Among other appointees by Governor Nathan Deal and Speaker David Ralston, was Phil Kent, friend of D.A. King, author on DIS’s blog and spokesperson for anti-immigrant hate group Americans for Immigration Control. Kent’s articles have run in the nativist publication Middle American News, and even in the Citizens Informer, the tabloid of the white nationalist group Council of Conservative Citizens (CCC). Dylann Roof, the Charleston shooter, claimed the CCC was his gateway into white nationalism. Kent defended the group in a 1999 piece describing the CCC as a good conservative group that had been “targeted for demonization by the political leadership of the Left and its media allies.”
Complaints and cost to the state
King has essentially created a personal public investigative agency. Recent complaints by King include elementary schools providing English language classes for parents of students without checking immigration status. One complaint, from May 2017, alleged Marietta City Schools engaged the services of La Amistad, a community based non-profit working to empower Latino community members, without getting the E-Verification number or statement they were in compliance with E-Verify. Marietta schools stipulated that they required written assurances La Amistad complied with the system. The City also has the E-Verify number on record. Such frivoluous complaints cost the state and district in question time and money.
SPLC’s Immigrant Justice Project explained in a 2012 letter cosigned by the National Immigration Law Center (NILC) and the American Civil Liberties Union (ACLU),
The Board’s proposed subpoena power allows for invasion of individuals’ privacy by a non-judicial, non-elected body that can compel attendance and testimony based solely on the request of a private citizen under the unclear standard of”good cause shown.” This can allow for personal agendas to result in subpoenas.
The IERB presents a large cost to the state of Georgia as every county or city in which a complaint is filed is immediately subject to a subpoena which cannot be appealed. Hatewatch spoke with Lucy Sheftall, the Assistant City Attorney in Columbus, Georgia, who was on the receiving end of a complaint made by D.A. King in 2013. King alleged Columbus was not properly using the federal SAVE program (Systemtic Alien Verification for Entitements Program) in administering benefits in 2010 and 2011. The city not only showed that it was in compliance but it also illustrated “significant procedural definiciences in the Complaint.” Among other issues, Columbus asserted King’s complaint did not meet the requirements for substantive review by the Board. IERB Rule 291-2-01(3)(c) states the complaint must contain “suffiecient facts concerning the alleged violation or failure to enforce the elgibility status provision….” Columbus concludes, King did not make a complaint based on facts and, in accordance with the afformentioned rule, the burden is on the party filing the complain to show “sufficient facts concerning the alleged violation.”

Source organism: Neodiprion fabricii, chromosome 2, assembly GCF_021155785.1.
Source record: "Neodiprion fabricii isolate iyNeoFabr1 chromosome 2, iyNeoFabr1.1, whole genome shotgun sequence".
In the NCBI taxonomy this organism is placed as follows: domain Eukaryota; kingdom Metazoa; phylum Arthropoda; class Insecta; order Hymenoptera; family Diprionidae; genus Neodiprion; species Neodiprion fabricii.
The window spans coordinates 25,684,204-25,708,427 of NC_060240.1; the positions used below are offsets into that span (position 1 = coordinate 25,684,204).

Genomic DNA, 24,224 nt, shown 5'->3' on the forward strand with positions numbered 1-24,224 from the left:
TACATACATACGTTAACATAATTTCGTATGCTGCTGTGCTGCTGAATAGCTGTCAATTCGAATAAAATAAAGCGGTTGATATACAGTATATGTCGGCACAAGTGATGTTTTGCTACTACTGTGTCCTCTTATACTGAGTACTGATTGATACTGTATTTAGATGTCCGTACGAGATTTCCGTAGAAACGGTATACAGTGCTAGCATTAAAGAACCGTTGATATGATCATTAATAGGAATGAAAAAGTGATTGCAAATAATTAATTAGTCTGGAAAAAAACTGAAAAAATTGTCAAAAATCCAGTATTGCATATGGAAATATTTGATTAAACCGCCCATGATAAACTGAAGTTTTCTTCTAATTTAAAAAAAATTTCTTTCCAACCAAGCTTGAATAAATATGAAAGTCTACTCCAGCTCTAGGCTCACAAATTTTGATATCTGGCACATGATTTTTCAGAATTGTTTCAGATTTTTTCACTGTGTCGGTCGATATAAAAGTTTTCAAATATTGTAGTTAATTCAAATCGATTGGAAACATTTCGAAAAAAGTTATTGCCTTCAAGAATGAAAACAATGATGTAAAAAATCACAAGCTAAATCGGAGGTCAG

The complaint was dismissed, but Sheftall maintains it took over 40 hours in attorney fees and six to nine months to handle the accusation.
Tom Edwards, deputy legislative director of the Association County Commissioners of Georgia, said, “The bill’s original language authorized aggrieved parties to sue and have their complaints, even meritless ones, litigated in courts of law…. and what should be concerning, is the legislation had no means by which counties could recoup attorney’s fees and legal costs for meritless suits.”
Board Member Shawn Hanley also pointed to this issue at the last meeting. “Some of these complaints are pretty loose. Small counties pay a lot of money to defend against what could be frivolous complaints. I don’t think any of these complaints are frivolous but some of them are pretty close. We take complaints seriously and also take seriously protecting tax payer dollars…” However, Kent responded, “We don’t need to do anything about it, we can dismiss complaints.
The Board will meet again on March 15 to discuss five complaints that were not heard at the last meeting.